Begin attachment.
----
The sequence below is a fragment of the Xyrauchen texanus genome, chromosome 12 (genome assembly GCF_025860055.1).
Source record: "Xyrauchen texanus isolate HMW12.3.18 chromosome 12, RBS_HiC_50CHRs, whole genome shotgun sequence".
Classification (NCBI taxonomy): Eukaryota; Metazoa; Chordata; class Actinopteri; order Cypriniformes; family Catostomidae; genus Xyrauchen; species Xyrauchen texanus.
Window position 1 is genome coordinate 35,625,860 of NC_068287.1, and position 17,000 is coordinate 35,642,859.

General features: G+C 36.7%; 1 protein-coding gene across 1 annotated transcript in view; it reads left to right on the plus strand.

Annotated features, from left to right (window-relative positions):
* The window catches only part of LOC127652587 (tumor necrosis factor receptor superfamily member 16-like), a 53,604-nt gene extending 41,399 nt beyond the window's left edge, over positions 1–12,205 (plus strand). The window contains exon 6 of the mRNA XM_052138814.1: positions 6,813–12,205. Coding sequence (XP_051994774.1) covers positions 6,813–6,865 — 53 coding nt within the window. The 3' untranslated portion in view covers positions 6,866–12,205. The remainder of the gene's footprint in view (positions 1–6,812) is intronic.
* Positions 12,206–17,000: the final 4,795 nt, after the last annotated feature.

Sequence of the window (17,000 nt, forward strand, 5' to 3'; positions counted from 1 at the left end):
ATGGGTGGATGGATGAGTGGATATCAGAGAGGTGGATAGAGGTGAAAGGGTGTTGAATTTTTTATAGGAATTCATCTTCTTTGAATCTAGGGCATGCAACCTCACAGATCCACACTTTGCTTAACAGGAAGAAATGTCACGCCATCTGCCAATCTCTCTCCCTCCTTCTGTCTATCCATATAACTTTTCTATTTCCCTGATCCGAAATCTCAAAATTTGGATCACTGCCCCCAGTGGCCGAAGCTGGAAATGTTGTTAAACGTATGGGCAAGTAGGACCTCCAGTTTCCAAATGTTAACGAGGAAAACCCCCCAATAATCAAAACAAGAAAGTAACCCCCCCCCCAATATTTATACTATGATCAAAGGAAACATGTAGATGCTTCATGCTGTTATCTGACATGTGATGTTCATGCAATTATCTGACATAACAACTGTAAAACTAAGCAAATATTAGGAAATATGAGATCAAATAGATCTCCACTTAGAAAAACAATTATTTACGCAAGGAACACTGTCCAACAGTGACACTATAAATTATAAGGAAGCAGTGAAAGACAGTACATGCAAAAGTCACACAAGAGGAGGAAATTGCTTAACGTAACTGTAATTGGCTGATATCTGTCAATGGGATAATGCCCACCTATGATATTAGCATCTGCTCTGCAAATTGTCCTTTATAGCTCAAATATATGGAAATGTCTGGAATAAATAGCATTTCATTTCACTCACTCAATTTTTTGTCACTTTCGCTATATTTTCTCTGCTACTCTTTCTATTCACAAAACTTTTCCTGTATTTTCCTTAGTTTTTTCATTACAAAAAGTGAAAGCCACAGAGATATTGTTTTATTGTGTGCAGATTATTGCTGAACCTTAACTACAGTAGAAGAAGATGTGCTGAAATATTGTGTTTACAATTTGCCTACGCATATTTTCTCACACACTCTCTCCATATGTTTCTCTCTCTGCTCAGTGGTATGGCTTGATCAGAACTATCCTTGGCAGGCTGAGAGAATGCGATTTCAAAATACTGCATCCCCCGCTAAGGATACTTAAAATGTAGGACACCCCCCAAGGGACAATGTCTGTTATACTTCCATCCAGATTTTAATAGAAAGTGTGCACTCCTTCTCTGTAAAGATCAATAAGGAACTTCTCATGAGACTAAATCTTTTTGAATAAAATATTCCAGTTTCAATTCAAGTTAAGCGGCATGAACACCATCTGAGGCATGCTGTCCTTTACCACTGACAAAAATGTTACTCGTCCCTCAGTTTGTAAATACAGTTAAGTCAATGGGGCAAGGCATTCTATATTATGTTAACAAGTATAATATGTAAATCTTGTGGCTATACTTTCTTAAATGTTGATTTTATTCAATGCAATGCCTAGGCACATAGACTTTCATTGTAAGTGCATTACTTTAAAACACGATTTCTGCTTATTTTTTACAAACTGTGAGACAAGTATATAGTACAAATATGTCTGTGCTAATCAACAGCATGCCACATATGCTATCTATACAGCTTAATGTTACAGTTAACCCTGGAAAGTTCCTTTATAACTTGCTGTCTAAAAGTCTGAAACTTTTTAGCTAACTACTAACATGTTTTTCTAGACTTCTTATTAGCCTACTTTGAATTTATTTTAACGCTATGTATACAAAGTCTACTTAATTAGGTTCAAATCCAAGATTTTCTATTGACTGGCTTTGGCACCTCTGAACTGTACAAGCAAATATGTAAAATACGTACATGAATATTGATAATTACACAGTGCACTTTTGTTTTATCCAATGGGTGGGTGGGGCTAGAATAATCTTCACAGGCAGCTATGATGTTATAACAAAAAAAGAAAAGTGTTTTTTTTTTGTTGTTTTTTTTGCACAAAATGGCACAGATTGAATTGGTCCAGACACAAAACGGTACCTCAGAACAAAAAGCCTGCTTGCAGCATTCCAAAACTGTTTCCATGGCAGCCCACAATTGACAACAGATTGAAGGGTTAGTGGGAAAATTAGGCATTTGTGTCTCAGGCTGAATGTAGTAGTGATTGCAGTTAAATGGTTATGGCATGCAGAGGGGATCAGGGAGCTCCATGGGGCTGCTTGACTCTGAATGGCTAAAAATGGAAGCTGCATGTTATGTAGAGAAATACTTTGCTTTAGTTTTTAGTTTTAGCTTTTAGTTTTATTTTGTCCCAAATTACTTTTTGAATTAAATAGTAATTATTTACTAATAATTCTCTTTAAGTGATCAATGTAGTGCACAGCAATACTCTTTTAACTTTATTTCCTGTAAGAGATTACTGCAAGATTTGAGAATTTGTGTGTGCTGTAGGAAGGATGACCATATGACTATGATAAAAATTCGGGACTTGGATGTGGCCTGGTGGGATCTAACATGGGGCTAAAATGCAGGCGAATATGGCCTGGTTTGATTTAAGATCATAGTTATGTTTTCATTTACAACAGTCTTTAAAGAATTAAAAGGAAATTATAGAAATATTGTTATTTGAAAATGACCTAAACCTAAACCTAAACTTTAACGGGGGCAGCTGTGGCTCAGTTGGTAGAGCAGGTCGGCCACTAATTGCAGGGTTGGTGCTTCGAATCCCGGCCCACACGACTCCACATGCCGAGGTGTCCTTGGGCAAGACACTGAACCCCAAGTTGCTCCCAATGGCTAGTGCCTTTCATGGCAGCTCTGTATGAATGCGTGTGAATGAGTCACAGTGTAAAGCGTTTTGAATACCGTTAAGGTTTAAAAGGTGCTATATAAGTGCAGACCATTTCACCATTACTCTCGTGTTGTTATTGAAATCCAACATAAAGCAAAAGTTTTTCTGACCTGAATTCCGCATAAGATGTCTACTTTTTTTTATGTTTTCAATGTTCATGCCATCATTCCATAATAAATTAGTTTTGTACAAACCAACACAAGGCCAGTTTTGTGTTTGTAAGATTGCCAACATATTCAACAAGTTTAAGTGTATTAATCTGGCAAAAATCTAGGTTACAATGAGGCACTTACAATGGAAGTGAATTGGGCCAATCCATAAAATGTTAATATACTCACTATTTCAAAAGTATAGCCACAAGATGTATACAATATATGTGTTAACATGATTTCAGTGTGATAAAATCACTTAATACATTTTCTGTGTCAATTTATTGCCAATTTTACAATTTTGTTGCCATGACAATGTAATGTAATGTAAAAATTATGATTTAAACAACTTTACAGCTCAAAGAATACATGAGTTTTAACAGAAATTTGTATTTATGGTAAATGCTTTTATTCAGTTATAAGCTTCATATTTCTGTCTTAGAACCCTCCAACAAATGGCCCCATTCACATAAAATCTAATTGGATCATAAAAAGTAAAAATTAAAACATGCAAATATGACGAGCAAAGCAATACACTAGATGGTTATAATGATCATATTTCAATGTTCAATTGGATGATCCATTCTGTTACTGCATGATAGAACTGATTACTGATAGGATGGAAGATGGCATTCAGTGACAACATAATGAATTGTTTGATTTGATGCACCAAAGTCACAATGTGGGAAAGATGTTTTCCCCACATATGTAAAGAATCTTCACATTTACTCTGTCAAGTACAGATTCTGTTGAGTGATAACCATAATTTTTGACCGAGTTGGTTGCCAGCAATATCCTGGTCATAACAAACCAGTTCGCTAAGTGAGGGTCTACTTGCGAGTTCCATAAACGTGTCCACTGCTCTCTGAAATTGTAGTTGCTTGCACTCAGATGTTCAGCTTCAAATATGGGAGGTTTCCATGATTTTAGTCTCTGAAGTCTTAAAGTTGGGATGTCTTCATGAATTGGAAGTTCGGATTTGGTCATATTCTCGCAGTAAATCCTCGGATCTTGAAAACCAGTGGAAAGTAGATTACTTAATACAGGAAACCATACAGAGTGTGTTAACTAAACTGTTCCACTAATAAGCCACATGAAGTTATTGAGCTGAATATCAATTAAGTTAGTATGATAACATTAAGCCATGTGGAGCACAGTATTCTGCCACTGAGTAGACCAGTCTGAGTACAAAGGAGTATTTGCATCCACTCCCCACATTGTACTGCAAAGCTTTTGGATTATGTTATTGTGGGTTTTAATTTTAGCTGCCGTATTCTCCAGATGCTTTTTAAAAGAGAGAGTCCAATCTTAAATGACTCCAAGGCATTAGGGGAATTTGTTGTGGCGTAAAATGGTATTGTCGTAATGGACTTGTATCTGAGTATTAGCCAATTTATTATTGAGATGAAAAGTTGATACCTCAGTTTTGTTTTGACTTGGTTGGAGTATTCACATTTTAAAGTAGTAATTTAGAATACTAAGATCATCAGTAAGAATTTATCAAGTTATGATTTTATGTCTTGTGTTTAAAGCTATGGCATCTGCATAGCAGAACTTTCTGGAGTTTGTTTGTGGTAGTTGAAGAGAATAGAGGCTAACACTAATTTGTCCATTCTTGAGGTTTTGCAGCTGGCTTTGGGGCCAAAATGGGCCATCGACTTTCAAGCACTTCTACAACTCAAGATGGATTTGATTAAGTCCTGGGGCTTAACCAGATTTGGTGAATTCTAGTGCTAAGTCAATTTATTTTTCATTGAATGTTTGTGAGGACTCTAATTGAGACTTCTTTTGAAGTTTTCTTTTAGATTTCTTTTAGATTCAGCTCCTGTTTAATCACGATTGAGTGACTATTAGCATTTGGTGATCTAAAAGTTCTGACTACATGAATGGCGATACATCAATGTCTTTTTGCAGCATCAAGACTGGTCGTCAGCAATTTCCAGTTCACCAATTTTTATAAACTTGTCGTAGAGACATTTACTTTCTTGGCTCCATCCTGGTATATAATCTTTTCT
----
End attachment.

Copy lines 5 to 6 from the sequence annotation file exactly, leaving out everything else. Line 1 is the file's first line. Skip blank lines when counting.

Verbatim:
General features: G+C 36.7%; 1 protein-coding gene across 1 annotated transcript in view; it reads left to right on the plus strand.

Annotated features, from left to right (window-relative positions):